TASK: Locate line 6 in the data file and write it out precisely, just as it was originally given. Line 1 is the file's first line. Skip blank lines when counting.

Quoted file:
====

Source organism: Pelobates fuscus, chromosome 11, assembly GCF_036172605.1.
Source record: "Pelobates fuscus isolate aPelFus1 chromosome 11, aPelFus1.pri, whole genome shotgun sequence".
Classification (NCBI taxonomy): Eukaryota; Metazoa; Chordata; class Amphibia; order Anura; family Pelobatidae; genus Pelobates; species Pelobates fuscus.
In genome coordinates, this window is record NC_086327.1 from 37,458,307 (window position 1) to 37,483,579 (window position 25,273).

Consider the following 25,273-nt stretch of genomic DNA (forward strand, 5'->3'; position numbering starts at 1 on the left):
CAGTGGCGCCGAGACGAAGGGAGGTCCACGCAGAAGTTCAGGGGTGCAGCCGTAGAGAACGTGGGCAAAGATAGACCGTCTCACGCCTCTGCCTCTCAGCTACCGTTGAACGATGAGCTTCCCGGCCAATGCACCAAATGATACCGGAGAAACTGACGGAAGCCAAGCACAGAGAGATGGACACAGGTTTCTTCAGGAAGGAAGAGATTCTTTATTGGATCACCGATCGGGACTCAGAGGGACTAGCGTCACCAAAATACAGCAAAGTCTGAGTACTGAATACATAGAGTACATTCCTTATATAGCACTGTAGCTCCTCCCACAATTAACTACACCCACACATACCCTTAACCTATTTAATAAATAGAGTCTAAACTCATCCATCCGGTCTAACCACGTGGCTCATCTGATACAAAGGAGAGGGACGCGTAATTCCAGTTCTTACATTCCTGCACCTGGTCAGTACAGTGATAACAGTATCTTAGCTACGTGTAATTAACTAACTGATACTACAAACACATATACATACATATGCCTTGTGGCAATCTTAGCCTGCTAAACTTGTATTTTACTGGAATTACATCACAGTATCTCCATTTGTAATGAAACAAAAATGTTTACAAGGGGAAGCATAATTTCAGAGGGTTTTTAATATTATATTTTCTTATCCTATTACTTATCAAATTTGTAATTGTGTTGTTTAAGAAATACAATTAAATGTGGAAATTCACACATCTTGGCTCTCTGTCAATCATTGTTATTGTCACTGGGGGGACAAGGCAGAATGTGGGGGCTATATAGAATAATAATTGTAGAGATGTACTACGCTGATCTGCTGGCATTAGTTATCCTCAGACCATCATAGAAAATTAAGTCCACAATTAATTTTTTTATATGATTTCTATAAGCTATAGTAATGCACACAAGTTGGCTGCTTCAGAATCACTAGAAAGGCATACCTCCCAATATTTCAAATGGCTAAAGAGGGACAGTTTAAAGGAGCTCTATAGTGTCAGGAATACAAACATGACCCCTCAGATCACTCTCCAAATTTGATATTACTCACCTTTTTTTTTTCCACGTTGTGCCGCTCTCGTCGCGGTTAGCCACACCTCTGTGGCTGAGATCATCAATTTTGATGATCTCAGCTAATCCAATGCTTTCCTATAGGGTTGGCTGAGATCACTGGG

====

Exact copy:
CAGTGGCGCCGAGACGAAGGGAGGTCCACGCAGAAGTTCAGGGGTGCAGCCGTAGAGAACGTGGGCAAAGATAGACCGTCTCACGCCTCTGCCTCTCAGCTACCGTTGAACGATGAGCTTCCCGGCCAATGCACCAAATGATACCGGAGAAACTGACGGAAGCCAAGCACAGAGAGATGGACACAGGTTTCTTCAGGAAGGAAGAGATTCTTTATTGGATCACCGATCGGGACTCAGAGGGACTAGCGTCACCAAAATACAGCAAAGTCTGAGTACTGAATACATAGAGTACATTCCTTATATAGCACTGTAGCTCCTCCCACAATTAACTACACCCACACATACCCTTAACCTATTTAATAAATAGAGTCTAAACTCATCCATCCGGTCTAACCACGTGGCTCATCTGATACAAAGGAGAGGGACGCGTAATTCCAGTTCTTACATTCCTGCACCTGGTCAGTACAGTGATAACAGTATCTTAGCTACGTGTAATTAACTAACTGATACTACAAACACATATACATACATATGCCTTGTGGCAATCTTAGCCTGCTAAACTTGTATTTTACTGGAATTACATCACAGTATCTCCATTTGTAATGAAACAAAAATGTTTACAAGGGGAAGCATAATTTCAGAGGGTTTTTAATATTATATTTTCTTATCCTATTACTTATCAAATTTGTAATTGTGTTGTTTAAGAAATACAATTAAATGTGGAAATTCACACATCTTGGCTCTCTGTCAATCATTGTTATTGTCACTGGGGGGACAAGGCAGAATGTGGGGGCTATATAGAATAATAATTGTAGAGATGTACTACGCTGATCTGCTGGCATTAGTTATCCTCAGACCATCATAGAAAATTAAGTCCACAATTAATTTTTTTATATGATTTCTATAAGCTATAGTAATGCACACAAGTTGGCTGCTTCAGAATCACTAGAAAGGCATACCTCCCAATATTTCAAATGGCTAAAGAGGGACAGTTTAAAGGAGCTCTATAGTGTCAGGAATACAAACATGACCCCTCAGATCACTCTCCAAATTTGATATTACTCACCTTTTTTTTTTCCACGTTGTGCCGCTCTCGTCGCGGTTAGCCACACCTCTGTGGCTGAGATCATCAATTTTGATGATCTCAGCTAATCCAATGCTTTCCTATAGGGTTGGCTGAGATCACTGGG